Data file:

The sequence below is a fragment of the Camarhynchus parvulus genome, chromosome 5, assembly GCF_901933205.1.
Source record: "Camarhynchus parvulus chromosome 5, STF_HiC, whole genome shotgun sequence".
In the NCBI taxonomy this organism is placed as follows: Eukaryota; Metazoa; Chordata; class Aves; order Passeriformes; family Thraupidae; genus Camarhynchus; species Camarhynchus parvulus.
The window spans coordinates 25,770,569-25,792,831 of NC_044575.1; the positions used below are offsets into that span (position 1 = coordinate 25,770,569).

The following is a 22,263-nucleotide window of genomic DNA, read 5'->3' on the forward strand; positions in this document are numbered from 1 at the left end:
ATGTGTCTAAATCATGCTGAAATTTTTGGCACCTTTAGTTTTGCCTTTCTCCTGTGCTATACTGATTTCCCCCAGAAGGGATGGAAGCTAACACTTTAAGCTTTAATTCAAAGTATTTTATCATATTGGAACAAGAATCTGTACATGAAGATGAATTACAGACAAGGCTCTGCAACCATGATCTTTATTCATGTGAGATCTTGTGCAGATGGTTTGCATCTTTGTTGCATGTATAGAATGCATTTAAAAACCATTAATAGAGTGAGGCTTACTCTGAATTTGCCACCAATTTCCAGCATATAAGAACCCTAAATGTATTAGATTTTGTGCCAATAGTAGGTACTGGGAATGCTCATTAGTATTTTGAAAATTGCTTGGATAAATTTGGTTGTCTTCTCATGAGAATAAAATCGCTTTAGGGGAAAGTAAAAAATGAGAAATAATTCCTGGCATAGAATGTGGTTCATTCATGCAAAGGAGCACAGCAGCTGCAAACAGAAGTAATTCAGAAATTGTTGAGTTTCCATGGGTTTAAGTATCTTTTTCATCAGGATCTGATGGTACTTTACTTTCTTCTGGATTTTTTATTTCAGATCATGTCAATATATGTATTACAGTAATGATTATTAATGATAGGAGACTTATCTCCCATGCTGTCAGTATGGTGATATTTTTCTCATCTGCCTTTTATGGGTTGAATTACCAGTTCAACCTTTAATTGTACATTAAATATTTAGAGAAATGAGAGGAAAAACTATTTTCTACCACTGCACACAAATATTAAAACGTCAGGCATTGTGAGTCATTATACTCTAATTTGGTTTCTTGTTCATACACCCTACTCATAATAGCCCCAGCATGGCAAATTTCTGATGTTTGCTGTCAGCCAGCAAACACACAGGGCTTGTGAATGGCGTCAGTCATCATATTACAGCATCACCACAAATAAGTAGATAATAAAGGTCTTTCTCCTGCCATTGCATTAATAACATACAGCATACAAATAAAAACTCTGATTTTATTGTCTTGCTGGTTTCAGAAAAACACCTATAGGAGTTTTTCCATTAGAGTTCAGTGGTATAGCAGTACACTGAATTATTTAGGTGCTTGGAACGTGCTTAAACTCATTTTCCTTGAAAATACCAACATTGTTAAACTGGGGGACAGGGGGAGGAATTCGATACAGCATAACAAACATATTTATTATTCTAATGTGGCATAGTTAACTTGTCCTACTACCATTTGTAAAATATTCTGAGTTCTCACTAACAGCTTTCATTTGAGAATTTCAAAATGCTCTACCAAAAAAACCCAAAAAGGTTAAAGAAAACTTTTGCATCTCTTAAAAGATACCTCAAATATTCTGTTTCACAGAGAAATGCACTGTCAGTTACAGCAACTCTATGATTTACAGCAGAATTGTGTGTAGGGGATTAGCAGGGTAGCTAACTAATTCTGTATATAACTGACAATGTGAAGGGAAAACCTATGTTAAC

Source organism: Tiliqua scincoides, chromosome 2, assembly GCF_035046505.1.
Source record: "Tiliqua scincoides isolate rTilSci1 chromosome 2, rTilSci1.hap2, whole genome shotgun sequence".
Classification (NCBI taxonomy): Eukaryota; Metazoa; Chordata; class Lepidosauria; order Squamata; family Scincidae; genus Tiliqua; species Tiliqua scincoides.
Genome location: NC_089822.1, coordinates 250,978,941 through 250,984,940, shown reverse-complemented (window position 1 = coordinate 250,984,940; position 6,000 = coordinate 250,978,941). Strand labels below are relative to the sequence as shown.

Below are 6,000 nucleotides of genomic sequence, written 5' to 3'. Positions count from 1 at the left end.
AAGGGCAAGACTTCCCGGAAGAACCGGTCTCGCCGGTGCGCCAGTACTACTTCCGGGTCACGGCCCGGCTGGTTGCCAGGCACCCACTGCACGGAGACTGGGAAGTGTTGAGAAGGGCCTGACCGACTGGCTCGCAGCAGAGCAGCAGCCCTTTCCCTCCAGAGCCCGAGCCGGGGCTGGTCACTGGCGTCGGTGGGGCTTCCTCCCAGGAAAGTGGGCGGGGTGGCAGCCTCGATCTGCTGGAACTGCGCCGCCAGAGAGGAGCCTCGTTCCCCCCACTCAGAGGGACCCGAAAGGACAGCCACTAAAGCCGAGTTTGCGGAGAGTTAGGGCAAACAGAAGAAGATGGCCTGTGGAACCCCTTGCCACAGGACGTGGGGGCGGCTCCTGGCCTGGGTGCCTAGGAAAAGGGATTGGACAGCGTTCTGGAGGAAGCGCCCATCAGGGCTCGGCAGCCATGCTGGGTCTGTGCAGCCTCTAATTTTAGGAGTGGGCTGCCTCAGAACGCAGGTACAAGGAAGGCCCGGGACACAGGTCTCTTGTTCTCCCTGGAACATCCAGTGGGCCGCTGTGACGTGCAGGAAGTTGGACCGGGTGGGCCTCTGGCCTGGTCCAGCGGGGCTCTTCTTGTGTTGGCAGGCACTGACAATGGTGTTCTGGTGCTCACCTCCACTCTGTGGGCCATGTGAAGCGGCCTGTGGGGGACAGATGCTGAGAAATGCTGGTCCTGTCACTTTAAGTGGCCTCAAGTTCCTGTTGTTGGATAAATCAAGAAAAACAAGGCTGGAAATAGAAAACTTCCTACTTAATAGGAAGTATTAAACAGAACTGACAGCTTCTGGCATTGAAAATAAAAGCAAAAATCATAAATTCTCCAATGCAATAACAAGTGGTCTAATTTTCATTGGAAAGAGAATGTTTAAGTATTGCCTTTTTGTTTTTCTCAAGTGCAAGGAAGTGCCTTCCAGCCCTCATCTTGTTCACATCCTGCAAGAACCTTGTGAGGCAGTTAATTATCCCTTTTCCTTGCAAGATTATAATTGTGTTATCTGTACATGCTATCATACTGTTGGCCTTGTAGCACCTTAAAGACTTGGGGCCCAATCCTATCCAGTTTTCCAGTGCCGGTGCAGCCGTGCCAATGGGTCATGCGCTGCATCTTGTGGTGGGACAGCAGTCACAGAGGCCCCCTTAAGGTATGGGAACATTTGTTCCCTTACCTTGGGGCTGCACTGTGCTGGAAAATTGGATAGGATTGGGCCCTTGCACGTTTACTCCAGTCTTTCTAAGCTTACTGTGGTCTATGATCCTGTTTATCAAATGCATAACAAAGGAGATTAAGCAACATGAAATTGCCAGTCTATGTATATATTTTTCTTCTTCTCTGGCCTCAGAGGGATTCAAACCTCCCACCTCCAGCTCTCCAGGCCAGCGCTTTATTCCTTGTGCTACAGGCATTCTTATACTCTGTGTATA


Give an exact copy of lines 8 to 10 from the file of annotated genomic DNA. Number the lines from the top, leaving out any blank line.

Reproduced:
Source record: "Tiliqua scincoides isolate rTilSci1 chromosome 2, rTilSci1.hap2, whole genome shotgun sequence".
Classification (NCBI taxonomy): Eukaryota; Metazoa; Chordata; class Lepidosauria; order Squamata; family Scincidae; genus Tiliqua; species Tiliqua scincoides.
Genome location: NC_089822.1, coordinates 250,978,941 through 250,984,940, shown reverse-complemented (window position 1 = coordinate 250,984,940; position 6,000 = coordinate 250,978,941). Strand labels below are relative to the sequence as shown.